Mitzi Gaynor might be best remembered for being "101 pounds of fun" in her role as Ensign Nellie Forbush in 1958's South Pacific.
"Spork" (235) may be obvious to some, but how many would know the history of Sport-like utensils extend back into the 1800's?
Ice cream fork, Shreve & Company, Iris service, silver, 1903-1917, De Young Museum.
"Chevre" (242) Mmmmm! Goat Cheese!
Photo courtesy of PDPhoto.org.
"Pippy" (267) doesn't appear to yield any super-relevant results... but a little link-surfing to the "Pippi-disambiguation" page and you'd find a Nintendo connection in the original Japanese name for Clefairy!
"Claudia" (287) might've just sounded like just the right punny name for this tiger villager, but her snooty in-game persona jives well with the fact that the name Claudia (the female form of Claudius) is shared with a slew of important ancient Romans!
Might Claudia come from a long line of Roman princesses?
Whoever said videogames didn't expand knowledge about the world around you clearly hasn't been collecting amiibo cards!
2. Actually, Y'Know, Using Them in Compatible Video Games
Ok, so if you're deep into interior design then it definitely makes sense to have a collection of Animal Crossing cards to summon characters into specific villages Animal Crossing: Happy Home Designer on 3DS. And amiibo Festival also demands you use some of the cards in order to access its mini-games (My favorite being the Desert Island Escape strategy mini-game, where the cards you scan in become the three villagers, each with unique skills, who must gather food and materials to survive and escape a series of deserted islands).
Each villager has different special survival abilities.
But let's not forget that several of the Animal Crossing amiibo cards also unlock costumes in Super Mario Maker! And that if you register these amiibo cards to your system, they can be used to generate custom puzzles in third-party title Word Puzzles by POWGI!
You'll need to register the amiibo card first before you can use it to generate puzzles in Word Puzzles by POWGI.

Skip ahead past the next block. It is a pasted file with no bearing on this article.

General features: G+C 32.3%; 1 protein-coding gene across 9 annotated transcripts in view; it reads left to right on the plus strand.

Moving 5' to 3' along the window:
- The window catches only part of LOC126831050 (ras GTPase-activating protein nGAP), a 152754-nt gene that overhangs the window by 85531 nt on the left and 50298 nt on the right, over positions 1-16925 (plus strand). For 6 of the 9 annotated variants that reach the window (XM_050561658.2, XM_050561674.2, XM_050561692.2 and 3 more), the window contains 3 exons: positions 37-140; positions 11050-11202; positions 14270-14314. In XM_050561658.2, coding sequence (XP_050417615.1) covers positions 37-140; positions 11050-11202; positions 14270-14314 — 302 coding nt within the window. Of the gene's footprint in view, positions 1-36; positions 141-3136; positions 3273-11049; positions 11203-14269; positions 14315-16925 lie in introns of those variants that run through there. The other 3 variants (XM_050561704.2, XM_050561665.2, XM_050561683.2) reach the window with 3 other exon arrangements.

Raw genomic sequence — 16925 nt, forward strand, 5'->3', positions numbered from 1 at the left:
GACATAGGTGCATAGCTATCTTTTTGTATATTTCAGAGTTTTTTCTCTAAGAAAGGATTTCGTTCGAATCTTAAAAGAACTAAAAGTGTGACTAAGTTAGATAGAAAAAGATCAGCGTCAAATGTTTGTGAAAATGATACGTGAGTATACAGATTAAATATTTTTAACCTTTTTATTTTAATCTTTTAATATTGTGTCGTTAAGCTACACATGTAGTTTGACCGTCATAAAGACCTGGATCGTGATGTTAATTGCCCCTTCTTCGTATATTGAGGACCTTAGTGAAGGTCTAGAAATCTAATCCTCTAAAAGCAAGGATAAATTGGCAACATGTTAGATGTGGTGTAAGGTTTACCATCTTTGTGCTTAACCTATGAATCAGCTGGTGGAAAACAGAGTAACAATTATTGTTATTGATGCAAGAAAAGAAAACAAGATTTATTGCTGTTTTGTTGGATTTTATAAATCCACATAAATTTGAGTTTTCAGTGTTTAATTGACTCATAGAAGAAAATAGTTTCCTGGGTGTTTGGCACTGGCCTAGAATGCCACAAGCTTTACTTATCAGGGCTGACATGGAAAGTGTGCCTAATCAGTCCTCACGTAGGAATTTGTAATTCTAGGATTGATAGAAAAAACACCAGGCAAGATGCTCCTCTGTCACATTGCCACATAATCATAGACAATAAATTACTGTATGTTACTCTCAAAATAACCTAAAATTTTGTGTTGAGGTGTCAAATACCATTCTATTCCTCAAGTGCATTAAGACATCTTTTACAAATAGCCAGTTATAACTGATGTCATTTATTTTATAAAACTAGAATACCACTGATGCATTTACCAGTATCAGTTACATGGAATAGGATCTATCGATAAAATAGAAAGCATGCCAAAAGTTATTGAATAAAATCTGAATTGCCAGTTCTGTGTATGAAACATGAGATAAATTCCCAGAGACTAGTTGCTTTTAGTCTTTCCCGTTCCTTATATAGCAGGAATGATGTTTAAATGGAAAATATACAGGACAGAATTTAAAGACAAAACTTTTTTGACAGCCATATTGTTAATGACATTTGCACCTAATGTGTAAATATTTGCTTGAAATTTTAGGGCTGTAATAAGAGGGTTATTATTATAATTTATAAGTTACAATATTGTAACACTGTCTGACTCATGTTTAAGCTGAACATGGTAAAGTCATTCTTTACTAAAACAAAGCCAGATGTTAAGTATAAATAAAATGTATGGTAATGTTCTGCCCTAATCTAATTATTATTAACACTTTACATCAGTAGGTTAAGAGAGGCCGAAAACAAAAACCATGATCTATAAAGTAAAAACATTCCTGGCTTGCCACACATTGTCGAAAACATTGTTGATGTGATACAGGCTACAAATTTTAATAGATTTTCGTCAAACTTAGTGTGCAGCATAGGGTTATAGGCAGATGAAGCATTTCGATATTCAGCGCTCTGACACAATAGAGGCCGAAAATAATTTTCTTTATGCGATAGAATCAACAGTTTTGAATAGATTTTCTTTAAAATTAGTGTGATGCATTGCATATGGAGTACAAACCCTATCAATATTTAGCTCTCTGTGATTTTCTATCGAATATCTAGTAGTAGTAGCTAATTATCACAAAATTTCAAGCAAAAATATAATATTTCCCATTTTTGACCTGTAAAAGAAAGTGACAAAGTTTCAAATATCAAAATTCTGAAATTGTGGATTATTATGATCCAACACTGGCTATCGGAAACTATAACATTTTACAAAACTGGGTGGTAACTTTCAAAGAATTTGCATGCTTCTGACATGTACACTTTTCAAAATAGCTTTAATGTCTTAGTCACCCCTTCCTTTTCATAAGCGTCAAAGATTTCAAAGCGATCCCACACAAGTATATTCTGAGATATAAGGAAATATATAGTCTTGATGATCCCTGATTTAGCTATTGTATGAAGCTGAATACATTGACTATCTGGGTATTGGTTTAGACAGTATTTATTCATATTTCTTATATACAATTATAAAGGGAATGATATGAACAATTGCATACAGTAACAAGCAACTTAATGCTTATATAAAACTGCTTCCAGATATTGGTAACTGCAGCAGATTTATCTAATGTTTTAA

But even beyond their intended use, I think that a complete collection of Animal Crossing amiibo cards actually becomes even more useful, amazingly so, for anyone who can hear the patter of tiny feet...
1. Brainstorming Baby Names
This is genius! Nintendo has created an amazing name brainstorming tool for expectant parents everywhere!
Rosalina, Mario, and Luigi. Or is that Isabelle, Tommy, and Timmy?
Sure, there are baby books everywhere and free websites you can go to, but Animal Crossing amiibo cards pull together almost a thousand distinct names (in English, French, AND Spanish!) with a truly unconventional and eclectic range of themes and influences.
Got a little girl on the way? If you pull out Card 207 you'll get three suggestions right away: Mabel? Layette? Pili? Or try Card 244: Tangy? Marine? Tricia?
Or perhaps you're expecting a son? Card 208 yields Leif? Racine? Gandulio? And Card 266 tries to inspire with Joey, Joseph, Pascual.
Stop getting cross-eyed by going over every single name in existence starting from the letter "A" and moving onward. What Animal Crossing amiibo cards do is kick start your name-finding process by giving you a manageable and tangible collection of curated names from all different sorts of influences and traditions.
I'm not necessarily saying you should name your kid Digby. But you know what? That'd be a cool story to tell young Wendell later in life.